The SU strongly believe that everyone deserves the right to go through University feeling safe, comfortable and happy in their surroundings. Wherever or whenever it occurs, be it online, at home or on campus, the SU operate a zero tolerance approach to sexual harassment.
Holly Stewart, Students’ Union Women’s Officer 2014-15, introduced the Sexual Harassment Policy for the Students’ Union to state categorically the SU’s zero tolerance position for sexual harassment. The policy runs alongside the University’s policy against sexual assault and lead to a greater understanding and awareness around the issue of sexual harassment. The policy will also help to inform the campaign for Inclusive Sports at the University of Chichester and the challenges associated with the misogynistic, sexist and chauvinistic attitudes that can be evident within, but not limited to, the sporting culture.
Why is sexual harassment such an important issue?
- In 2010 NUS did a hidden marks report into the experiences of women students. The results revealed that:
- 1 in 10 women have been victim of serious physical or sexual violence.
- 68% of women students have experienced harassment in or around their institution. Behaviour such as groping, flashing and unwanted sexual comments has become almost ‘everyday’ occurrences for some women students.
- 12% reported being stalked while at university or college.
What is sexual harassment?
Sexual harassment is a form of sexual discrimination. It is very important to recognise that anyone can be involved in an incident of sexual harassment. Sexual harassment can occur between any of the same or different sexes, any gender identity or sexual expression.
It could include unwelcome sexual advances, requests for sexual favours or any other form of physical or verbal conduct of a sexual nature or demeaning actions directed at a person.
What sort of things can be defined as sexual harassment?
It’s important to recognise that there is no definitive list on what is or is not sexual harassment, if you believe you are being sexually harassed then you most likely are.
Sexual harassment can be physical, such as groping but it can also include persistent online messages, spreading malicious rumours of a sexual nature, sexual threats and cat-calling.
What is the law?
The Equality Act (2010, Section 26) defines 3 types of harassment:
i) Unwanted conduct that has the purpose or effect of creating an intimidating, hostile, degrading, humiliating or offensive environment for the complainant, or violating the complainant’s dignity.
ii) Unwanted conduct of a sexual nature (sexual harassment)
iii) Treating a person less favourably than another person because they have either submitted to, or did not submit to, sexual harassment or harassment related to sex or gender reassignment.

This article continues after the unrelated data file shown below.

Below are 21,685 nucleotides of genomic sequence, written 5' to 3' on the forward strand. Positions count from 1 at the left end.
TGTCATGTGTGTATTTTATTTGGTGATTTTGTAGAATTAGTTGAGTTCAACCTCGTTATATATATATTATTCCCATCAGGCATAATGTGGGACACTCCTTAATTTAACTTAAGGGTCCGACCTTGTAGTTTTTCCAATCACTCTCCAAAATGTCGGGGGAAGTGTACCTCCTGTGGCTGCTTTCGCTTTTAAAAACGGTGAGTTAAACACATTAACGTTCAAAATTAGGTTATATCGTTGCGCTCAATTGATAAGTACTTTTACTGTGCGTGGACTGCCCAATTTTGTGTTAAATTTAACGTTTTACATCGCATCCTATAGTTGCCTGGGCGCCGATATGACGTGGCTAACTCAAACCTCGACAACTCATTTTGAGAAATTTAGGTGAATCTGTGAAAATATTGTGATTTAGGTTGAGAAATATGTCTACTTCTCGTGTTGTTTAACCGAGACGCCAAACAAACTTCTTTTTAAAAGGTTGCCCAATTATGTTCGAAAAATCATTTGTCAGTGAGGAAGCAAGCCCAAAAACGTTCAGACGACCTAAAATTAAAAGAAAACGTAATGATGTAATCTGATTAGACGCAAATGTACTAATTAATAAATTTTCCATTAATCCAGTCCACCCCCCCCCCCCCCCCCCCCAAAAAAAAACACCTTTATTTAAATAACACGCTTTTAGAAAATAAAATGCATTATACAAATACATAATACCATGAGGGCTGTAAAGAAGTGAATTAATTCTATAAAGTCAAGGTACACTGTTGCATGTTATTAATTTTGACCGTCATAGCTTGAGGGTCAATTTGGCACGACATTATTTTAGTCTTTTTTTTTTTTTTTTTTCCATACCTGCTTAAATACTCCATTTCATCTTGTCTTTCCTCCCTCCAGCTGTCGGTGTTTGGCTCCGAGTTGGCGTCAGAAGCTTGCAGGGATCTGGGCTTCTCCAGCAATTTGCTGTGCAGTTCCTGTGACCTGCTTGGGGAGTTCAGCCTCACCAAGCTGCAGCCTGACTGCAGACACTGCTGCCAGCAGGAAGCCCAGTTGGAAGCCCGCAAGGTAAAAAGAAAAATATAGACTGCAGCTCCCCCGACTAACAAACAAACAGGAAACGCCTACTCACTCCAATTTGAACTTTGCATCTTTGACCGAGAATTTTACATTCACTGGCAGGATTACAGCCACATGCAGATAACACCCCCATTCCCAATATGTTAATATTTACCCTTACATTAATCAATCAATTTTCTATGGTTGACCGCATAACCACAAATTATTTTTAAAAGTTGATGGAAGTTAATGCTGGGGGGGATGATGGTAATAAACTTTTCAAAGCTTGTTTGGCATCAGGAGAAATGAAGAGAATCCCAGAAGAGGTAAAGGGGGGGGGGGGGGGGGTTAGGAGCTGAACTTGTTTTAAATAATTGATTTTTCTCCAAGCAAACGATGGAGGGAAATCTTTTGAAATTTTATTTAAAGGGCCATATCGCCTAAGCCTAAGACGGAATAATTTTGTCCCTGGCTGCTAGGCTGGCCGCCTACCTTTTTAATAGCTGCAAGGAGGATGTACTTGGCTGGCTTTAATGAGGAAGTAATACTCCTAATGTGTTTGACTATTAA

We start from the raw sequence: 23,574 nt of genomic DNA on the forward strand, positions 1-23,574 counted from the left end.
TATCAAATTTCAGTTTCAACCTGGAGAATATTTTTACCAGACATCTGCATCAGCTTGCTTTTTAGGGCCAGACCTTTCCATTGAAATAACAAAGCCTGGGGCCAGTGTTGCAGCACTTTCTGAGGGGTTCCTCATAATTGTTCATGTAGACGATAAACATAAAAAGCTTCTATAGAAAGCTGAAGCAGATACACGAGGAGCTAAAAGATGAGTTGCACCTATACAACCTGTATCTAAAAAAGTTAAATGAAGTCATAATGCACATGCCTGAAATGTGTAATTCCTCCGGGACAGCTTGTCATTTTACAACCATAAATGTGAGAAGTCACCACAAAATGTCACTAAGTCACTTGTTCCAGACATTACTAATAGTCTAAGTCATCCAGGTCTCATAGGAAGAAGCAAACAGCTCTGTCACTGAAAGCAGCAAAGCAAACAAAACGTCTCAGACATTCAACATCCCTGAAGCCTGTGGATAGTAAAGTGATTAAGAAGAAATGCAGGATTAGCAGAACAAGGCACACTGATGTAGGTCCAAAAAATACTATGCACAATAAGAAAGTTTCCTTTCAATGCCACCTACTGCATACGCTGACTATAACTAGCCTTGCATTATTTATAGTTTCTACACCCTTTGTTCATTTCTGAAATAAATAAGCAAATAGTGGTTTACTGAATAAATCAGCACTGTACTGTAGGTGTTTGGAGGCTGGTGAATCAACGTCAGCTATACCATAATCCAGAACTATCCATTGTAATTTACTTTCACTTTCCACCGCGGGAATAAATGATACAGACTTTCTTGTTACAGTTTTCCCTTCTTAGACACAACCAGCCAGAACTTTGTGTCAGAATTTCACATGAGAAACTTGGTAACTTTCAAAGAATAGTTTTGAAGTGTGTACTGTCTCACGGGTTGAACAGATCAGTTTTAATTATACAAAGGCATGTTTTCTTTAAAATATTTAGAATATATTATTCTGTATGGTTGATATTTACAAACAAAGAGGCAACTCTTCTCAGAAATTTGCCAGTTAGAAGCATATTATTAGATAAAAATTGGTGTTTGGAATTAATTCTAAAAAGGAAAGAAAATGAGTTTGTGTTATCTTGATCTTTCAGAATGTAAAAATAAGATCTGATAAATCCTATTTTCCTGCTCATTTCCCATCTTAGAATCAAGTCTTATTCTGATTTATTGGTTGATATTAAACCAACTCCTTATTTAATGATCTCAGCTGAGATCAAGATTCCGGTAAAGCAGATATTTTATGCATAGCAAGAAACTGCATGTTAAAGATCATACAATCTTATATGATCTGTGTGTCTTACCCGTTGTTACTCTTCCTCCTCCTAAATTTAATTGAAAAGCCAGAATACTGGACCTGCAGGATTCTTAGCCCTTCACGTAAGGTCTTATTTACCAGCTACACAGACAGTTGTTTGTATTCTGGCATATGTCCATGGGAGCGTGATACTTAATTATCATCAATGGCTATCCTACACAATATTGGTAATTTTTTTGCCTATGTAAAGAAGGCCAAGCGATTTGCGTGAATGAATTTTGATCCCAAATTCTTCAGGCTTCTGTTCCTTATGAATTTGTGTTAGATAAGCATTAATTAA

What can I do if I feel I have been sexually harassed?
If you’re worried about your safety - get yourself somewhere where you feel safe as soon as possible (communal areas, staffed areas, etc.). Find emotional support from someone you fully trust, such as a friend, member of staff, Student Advisor, Nurse Health Adviser or contact the police.
If you feel you have been subject to sexual harassment, there are a number of avenues which you can take. You can contact a member of the SU (contact details can be found on UCSU.org) and we can support you and advise you on what you can do and where you can get further help.
Experiencing Sexual assault
The SU relies on the University of Chichester’s sexual assault policy in dealing with sexual assault. If you have been victim of sexual assault then get yourself to a safe space as soon as possible and follow the University’s advice on what steps to take.
What can the University do?
The Student Support and Wellbeing team are available within working hours (09.00 – 17.00) to provide support, advice and assistance as required. We can escort you or provide and arrange transport to the sexual assault referral centre.
Consequences of Sexual Harassment for Perpetrators
The SU and the University of Chichester have a zero-tolerance approach to sexual harassment.
Individuals engaging in sexual harassment will be taken through the University and/or the Students Union’s disciplinary procedures and could face sanctions from formal warning through to suspension and/or expulsion from the University.
Where criminal proceedings are deemed appropriate and the matter is reported to the police, then criminal proceedings take precedence over the SU and University disciplinary procedure. Action by the University and/or the SU will be considered upon completion of criminal investigation by the police.
All complaints and allegations will be dealt with in the strictest confidentiality. The SU and the University will always consider the safety and well-being of the victim above all else in the pursuance of complaints regarding sexual harassment.
Student Wellbeing Advisor: 01243 816238 / AdviseU@chi.ac.uk
Nurse Health Advisors: 01243 816111 / email@example.com
Director of Student Support and Transition, Dave Corcoran: 01243 816459 / firstname.lastname@example.org
UinMind Mental Health Advice Service: 01243 816402 / UinMind@chi.ac.uk
If calling out of hours (21.00 – 05.00) the following can be contacted:
Security: 01243 816363
SIZ (up to 22.00): 01243 816222
Duty Manager: 07974 829935
Police: 01273 475432 or 101 (non-emergency) or 999 (emergency)